Woody Allen Rome-ance falls flat

Woody Allen directs cast members of ‘To Rome With Love.’

By Cate Marquis, Special to the Jewish Light

Writer-director Woody Allen co-stars in his newest ensemble “To Rome With Love.” Like last year’s hit “Midnight in Paris,” this romantic comedy is set in a city fabled for love. But this time, Allen presents four separate stories, linked only by the city in which they take place. The result is a pleasant little sampler-style comedy but something less cohesive or charming than the magical fantasy “Midnight in Paris.” In fact, while this romantic romp has its moments, anyone expecting another “Paris After Midnight” will likely be disappointed. 

In “To Rome with Love,” Allen plays Jerry, a newly retired American classical music producer noted for his cutting-edge (read: difficult) works that were “ahead of their time,” as his wife puts it. He and his psychiatrist wife Phyllis (Judy Davis) arrive in Rome to meet their daughter’s (Alison Pill) new Italian fiance (Flavio Parenti) and his family. Chafing at the thought of retirement, Jerry is seized with the idea of making his daughter’s future father-in-law, undertaker Giancarlo (Fabio Armiliato), into an opera star, after hearing him sing in the shower. 

In another American tourist tale, Alec Baldwin plays a famous architect who takes a stroll in to the neighborhood where he lived as a student, and encounters a student architect named Jack (Jesse Eisenberg). Jack is living with girlfriend Sally (Greta Gerwig) but is distracted by her seductress friend Monica (Ellen Page) when she comes to visit. 

Two other vignettes feature Italian characters. In one, Roberto Benigni plays a boring middle-aged businessman who suddenly finds himself the object of paparazzi obsession. In the other, newlyweds Antonio (Alessandro Tiberi) and Milly (Alessandra Mastronardi) arrive from their little village for a honeymoon in the city, and also to meet with Antonio’s uptight relatives, who are taking him into their big-city business. But the couple becomes separated almost immediately. Each embarks on his/her own misadventures, including the relatives mistaking Penelope Cruz, a sassy prostitute, for the new bride, and the real bride encountering an aging Italian movie star (Antonio Albanese).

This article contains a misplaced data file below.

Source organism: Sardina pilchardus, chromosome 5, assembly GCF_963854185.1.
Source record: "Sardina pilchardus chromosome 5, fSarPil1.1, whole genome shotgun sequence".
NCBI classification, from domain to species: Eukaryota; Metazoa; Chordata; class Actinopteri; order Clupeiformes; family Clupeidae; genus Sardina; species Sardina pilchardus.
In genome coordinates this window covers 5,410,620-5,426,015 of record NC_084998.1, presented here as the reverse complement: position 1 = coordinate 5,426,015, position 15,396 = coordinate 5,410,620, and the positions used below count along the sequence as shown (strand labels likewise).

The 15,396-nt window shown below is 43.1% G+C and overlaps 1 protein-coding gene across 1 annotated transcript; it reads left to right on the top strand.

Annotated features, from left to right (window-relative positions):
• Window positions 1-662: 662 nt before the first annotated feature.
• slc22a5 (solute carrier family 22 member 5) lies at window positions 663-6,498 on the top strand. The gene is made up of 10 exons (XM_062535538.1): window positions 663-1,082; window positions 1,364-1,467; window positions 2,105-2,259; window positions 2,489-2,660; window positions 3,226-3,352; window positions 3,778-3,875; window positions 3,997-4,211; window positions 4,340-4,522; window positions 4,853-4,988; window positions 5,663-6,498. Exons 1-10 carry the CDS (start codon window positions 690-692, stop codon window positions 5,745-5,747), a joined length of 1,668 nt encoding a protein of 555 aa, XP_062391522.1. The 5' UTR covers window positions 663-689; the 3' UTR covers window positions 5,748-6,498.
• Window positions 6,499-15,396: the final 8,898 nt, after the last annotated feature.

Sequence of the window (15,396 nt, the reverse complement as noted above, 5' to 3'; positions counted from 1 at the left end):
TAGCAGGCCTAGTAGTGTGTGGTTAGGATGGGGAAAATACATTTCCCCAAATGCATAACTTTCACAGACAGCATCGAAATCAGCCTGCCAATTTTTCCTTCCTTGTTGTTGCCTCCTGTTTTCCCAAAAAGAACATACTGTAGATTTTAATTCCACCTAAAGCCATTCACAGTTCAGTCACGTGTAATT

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The stories mostly lean towards farce, with a bit of the absurd and a good dose of sex comedy. Two of the stories are about pitfalls of young love, and two have older characters confronting the absurd. It is as if Allen had four stories in mind but not enough material to make any one of them into a whole film. 

As is typical with Allen’s films, the acting is superb. The strongest tale is the least farcical one, featuring Baldwin and Eisenberg as alter-egos in a clever little tale that evokes some of Allen’s earliest comedies. The two offer the best performances, in some very funny scenes with Baldwin delivering romantic advice to Eisenberg and biting commentary on pretentious, seductive Page. Eisenberg’s scenes with Gerwig and Page are a successful mix of romantically affecting and sublimely hilarious, with running commentary from Baldwin adding the perfect comic note. 

The story Allen appears in is the second strongest, a cautionary tale of folly and aging, with a little reflection on taking oneself too seriously. It features some great comic scenes, especially between Allen and the bitingly-funny Davis. Allen’s standard nebbish character is a turned a bit towards buffoon here, which works very well for his tale.

That tale, and the one in which Benigni is pursued by delusional paparazzi, give Allen a chance for social commentary, and particularly for taking a swat at those relentless celebrity hounds with whom he is doubtless too familiar. The fourth story, of the separated newlyweds, is the most classically farcical but the least appealing with a dose of cynicism about love.

“To Rome With Love” is more than a little reminiscent of Neil Simon’s “Plaza Suite,” at least in form. The four stories are told concurrently, in episodes. However, nothing but location links the tales, although there is a narrator, a Roman traffic cop, to frame the action.

As one would expect, the photography is lush and loving but there is little specific to Rome in these light, little tales. The city mostly serves as a pleasant romantic backdrop, a role that could have been filled by any number of cities.